Vernon Carroll Porter

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Vernon Carroll Porter, artist, was born in Cleveland, Ohio in 1896.[1] He studied at the Art Students League,[2] Grand Central School Academy, the Mechanics Institute and Brooklyn Polytechnic Institute and was known for his surreal landscape oil paintings.[1]

As chairman of the Artists Aid Committee, Mr. Porter started the Washington Square Outdoor Art Exhibit in 1931,[3] with the objective of helping artists survive the Great Depression. The first exhibit, which lasted nine days, was limited to 10 artists who lived in New York. Most of the group lived below 14th Street with the remainder residing in Brooklyn.[4] The exhibit has since been reorganized into a nonprofit corporation for stimulating, promoting and preserving contemporary American art.[5] The Washington Square Outdoor Art Exhibit, in the heart of Greenwich Village, has become a major annual tourist attraction while it continues to provide an exhibit area for upcoming new artists to meet with gallery owners, critics and collectors.

From 1938 to 1947, Vernon Porter was Director of the Riverside Museum.[1]

Vernon was married to Beata Beach, painter, designer, illustrator, and etcher.[6] She was a daughter of sculptor Chester Beach.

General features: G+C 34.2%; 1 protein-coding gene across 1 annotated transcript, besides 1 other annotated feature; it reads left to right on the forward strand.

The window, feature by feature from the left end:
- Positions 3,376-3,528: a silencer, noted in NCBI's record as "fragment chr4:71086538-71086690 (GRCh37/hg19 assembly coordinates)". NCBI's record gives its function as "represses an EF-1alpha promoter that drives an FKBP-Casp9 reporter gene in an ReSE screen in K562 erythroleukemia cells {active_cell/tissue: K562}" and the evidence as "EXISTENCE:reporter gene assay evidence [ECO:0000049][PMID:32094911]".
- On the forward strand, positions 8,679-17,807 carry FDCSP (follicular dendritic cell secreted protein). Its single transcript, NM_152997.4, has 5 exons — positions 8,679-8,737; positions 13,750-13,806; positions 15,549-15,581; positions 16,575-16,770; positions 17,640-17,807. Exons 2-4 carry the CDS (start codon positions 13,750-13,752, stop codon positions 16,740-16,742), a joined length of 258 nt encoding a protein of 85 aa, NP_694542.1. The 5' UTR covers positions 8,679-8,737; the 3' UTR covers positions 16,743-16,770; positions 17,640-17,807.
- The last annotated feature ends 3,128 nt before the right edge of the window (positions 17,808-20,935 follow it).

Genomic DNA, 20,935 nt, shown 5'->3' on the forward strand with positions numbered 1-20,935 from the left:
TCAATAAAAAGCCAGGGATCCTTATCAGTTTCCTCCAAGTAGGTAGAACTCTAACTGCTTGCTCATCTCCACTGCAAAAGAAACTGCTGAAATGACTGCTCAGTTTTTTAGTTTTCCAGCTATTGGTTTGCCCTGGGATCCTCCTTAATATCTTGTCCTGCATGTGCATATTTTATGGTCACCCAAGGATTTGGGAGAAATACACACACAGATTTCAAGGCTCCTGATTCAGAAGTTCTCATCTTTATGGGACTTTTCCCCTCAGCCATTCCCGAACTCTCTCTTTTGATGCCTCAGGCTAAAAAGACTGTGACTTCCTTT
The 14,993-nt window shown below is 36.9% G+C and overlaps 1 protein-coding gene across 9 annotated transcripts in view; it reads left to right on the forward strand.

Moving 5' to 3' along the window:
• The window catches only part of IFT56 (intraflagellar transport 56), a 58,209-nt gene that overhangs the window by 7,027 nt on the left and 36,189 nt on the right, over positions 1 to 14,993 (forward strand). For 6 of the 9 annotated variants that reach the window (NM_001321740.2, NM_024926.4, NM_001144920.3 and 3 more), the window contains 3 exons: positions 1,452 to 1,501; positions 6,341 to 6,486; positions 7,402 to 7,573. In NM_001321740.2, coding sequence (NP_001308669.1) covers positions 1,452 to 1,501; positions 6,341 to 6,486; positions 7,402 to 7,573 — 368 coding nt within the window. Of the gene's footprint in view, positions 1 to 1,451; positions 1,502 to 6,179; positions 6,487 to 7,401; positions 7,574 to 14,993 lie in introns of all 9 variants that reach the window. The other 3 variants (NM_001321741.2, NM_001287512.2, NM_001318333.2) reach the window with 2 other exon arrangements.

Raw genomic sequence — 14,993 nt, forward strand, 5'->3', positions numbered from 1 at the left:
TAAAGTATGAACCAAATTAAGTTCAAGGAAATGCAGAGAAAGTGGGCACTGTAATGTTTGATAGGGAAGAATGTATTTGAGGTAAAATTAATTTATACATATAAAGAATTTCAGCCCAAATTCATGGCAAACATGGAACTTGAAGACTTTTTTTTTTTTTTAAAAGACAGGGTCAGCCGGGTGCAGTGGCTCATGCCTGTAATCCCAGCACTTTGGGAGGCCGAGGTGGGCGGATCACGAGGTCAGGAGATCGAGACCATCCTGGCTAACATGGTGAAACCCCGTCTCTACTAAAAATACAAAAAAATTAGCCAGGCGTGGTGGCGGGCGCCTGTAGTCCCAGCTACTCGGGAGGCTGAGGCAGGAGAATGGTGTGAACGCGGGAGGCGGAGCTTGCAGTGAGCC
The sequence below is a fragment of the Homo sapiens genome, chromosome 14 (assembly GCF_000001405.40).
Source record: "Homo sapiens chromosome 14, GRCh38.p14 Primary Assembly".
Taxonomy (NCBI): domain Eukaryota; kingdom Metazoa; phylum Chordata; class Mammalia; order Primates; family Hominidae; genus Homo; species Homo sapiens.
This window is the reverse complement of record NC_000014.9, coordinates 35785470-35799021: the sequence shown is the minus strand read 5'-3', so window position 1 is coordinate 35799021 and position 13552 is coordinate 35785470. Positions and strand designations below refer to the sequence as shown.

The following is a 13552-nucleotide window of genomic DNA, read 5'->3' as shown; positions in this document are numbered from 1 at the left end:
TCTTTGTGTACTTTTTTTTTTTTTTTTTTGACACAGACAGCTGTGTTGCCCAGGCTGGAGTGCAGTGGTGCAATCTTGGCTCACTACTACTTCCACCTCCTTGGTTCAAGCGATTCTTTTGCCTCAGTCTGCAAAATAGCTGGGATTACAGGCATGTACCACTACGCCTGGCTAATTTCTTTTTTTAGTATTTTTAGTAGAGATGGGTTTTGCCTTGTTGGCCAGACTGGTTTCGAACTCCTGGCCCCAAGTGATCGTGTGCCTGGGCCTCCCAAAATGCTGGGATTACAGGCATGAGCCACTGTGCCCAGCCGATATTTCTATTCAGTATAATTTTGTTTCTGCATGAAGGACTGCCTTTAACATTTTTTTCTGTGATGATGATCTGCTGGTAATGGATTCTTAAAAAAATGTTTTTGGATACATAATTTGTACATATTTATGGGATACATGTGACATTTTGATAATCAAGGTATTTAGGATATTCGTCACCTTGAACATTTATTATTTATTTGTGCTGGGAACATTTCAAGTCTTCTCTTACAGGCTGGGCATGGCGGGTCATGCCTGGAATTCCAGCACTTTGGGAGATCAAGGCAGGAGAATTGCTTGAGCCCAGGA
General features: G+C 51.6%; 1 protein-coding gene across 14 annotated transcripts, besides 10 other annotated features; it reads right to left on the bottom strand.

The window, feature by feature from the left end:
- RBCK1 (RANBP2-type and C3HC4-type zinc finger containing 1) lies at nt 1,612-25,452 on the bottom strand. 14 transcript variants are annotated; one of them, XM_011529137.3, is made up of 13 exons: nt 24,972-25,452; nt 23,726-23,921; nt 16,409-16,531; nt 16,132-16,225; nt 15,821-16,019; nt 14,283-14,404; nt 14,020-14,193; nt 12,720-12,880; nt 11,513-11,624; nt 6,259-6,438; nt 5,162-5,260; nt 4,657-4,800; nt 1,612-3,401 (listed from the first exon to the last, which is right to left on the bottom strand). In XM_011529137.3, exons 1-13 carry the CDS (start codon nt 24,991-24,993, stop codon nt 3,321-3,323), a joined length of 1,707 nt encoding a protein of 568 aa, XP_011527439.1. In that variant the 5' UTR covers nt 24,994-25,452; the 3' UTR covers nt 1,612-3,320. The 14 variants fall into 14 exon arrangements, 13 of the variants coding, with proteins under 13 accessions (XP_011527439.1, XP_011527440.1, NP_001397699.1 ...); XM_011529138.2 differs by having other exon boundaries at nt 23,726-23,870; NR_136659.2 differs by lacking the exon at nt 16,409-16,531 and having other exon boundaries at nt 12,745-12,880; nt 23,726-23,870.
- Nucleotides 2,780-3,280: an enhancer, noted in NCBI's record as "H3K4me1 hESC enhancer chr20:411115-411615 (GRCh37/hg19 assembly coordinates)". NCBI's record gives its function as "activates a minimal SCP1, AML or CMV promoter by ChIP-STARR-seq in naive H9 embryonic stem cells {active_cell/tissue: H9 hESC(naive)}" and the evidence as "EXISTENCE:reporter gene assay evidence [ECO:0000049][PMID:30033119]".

Mr. Porter was living in Putnam Valley, New York when he suffered a stroke and died in Peekskill Community Hospital, Peekskill, New York, August 31, 1982.[3] His wife, Beata Porter, died in August 2007.


  1. ^ a b c The Artists' Bluebook - Worldwide Edition
  2. ^ Alumni pages of the Arts Students League "Archived copy". Archived from the original on January 25, 2010. Retrieved January 10, 2010. 
  3. ^ a b The New York Times, obituary pages, Sept. 15, 1982
  4. ^ The Brooklyn Rail - Sept 2009 edition
  5. ^ From the website of the Washington Square Outdoor Art Exhibit - extract from the Sept. 2009 edition of The Brooklyn Rail "Archived copy" (PDF). Archived from the original (PDF) on July 28, 2011. Retrieved January 10, 2010. 
  6. ^ The Artists' Bluebook - Worldwide Edition

External links[edit]

Time Magazine, June 1, 1932, Art: Colonel's Lady (includes report of the first outdoor exhibit in Washington Square),9171,743805-2,00.html

The New Yorker, June 1, 1935, p. 12 - Francis S. Wickware, Harold Ross, The Talk of the Town, "Art In The Open.,"

Homepage of the Washington Square Outdoor Art Exhibit, Inc.